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Deb Smallwood, SMA
Deb Smallwood, SMA
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3 Models for the Insurance Innovation Process

What is innovative today will be expected tomorrow. Here's how insurers can get there.

"What is innovative today will be expected tomorrow," is a powerful insight — and it came from one of the roundtable breakout groups during the 2013 SMA Summit at the Mandarin Oriental in Boston on September 16. SMA hosted nearly 130 insurers and solution providers, who gathered for an all day summit to listen, network, and share ideas on Innovation for Advantage: Energize, Transform, Differentiate, SMA's theme for the 2013 event. The day followed an energetic and dynamic schedule, with a mix of prominent speakers, panels, conversational interviews, interactive live polling, a roundtable breakout, and Q&A.

I opened the day by challenging the attendees to think differently about innovation in their own organizations. I wanted to set the stage with some compelling research results, demonstrating that innovation is happening in a big way within the insurance industry. SMA research has shown that a remarkable 87% of insurers say that innovation is occurring at some level, and 20% have already established a strong innovation culture in their organizations. The vast majority of insurers view innovation positively and regard it not only as a way to develop big, game-changing ideas, but also to make small incremental changes. I shared SMA's 3 keys to embracing innovation and developing the changes businesses want to see: they must energize, transform, and differentiate. Next-gen technologies such as big data, analytics, and mobile are here to stay. The day then featured guest speakers and panel discussions, where the 3 keys to embracing innovation for advantage were highlighted:

1. Energize — Formalize ideation within your organization. In order to get the necessary energy behind an idea, invention, or change it needs to be well structured. The morning sessions featured industry experts from insurance companies where innovation has helped to make significant impacts in their own organizations. For example, Scott Good, Senior Director, Customer Innovations at Scottsdale Insurance Company, suggested an organization might start with having an innovation day where leaders listen to the needs of their customers and imagine solutions to fit those needs and make their lives easier. He explained that having a customer focus allows you to focus on needs first. He challenged attendees to hold an innovation day within their own organizations where they predicted the competitive landscape 18 months, as well as three and five years, out. This may be challenging and scary for some, he said, but in the end predicting and thinking for the future will make you smarter in the long run and inform your decisions in the present.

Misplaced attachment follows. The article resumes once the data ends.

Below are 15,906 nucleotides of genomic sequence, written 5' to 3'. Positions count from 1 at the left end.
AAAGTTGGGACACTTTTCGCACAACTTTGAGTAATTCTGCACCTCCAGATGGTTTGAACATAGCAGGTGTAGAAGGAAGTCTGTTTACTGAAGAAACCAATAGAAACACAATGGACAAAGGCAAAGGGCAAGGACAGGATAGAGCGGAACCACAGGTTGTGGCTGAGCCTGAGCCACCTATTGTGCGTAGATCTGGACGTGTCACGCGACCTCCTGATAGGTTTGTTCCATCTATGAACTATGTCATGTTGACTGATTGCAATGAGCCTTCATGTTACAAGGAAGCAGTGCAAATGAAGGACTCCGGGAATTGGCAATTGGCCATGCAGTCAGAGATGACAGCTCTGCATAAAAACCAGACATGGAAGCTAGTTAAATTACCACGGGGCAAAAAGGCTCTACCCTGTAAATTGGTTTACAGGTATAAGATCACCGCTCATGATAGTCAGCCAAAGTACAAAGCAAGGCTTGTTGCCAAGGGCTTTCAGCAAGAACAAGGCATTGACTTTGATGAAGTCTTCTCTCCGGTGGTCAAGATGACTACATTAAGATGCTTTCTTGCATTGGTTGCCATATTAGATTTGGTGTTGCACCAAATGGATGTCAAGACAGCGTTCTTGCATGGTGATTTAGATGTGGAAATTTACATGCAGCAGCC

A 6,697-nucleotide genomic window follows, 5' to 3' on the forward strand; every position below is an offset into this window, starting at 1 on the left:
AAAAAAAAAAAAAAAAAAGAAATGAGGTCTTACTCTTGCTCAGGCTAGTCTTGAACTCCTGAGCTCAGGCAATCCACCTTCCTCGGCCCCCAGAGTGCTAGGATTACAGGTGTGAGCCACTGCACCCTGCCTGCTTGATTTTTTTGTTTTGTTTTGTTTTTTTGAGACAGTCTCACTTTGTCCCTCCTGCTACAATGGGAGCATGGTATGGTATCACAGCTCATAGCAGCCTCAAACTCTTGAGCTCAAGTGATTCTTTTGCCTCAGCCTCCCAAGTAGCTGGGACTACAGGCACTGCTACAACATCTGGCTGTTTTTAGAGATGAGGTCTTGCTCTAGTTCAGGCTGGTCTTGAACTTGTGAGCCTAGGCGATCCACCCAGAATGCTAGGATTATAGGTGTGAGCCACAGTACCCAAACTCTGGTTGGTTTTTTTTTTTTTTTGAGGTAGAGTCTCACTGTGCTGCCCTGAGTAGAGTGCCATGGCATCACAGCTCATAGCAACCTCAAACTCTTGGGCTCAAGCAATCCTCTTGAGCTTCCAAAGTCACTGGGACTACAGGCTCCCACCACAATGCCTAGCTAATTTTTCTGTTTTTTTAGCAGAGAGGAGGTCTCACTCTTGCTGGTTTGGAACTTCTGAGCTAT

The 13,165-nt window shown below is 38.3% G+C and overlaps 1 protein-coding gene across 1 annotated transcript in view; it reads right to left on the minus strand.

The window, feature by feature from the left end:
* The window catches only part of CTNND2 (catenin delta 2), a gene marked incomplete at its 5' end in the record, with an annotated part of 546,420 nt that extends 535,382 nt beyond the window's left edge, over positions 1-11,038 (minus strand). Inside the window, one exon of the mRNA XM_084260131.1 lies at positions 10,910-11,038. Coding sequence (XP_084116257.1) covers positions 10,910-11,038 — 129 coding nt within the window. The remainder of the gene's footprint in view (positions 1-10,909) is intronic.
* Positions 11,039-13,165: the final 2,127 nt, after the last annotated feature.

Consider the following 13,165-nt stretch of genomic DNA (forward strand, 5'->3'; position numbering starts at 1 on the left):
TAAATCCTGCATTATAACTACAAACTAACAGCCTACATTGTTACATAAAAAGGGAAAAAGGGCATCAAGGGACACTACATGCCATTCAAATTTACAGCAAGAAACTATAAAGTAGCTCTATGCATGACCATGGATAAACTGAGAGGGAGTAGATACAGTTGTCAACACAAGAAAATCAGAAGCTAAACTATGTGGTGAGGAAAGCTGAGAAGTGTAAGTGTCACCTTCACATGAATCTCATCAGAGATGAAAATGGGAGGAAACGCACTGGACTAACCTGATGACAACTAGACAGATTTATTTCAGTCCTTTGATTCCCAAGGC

[Smallwood's three elements of innovative insurers]

Janet Deskins, Chief Product Officer for TransAmerica, Life and Protection, furthered the notion of sponsoring formal ideation sessions. She talked about TransAmerica's innovation cafes, where employees of all levels can gather and dream big about where they'd like to see change. TransAmerica calls their employees "tomorrow makers" and encourages them to "declare" ideation, providing a great example of an insurer that has woven innovation and ideation into the culture of everyday business. Janet then challenged the attendees to ask themselves what it would take for innovation to succeed in their organizations and to begin to work on creating that environment immediately.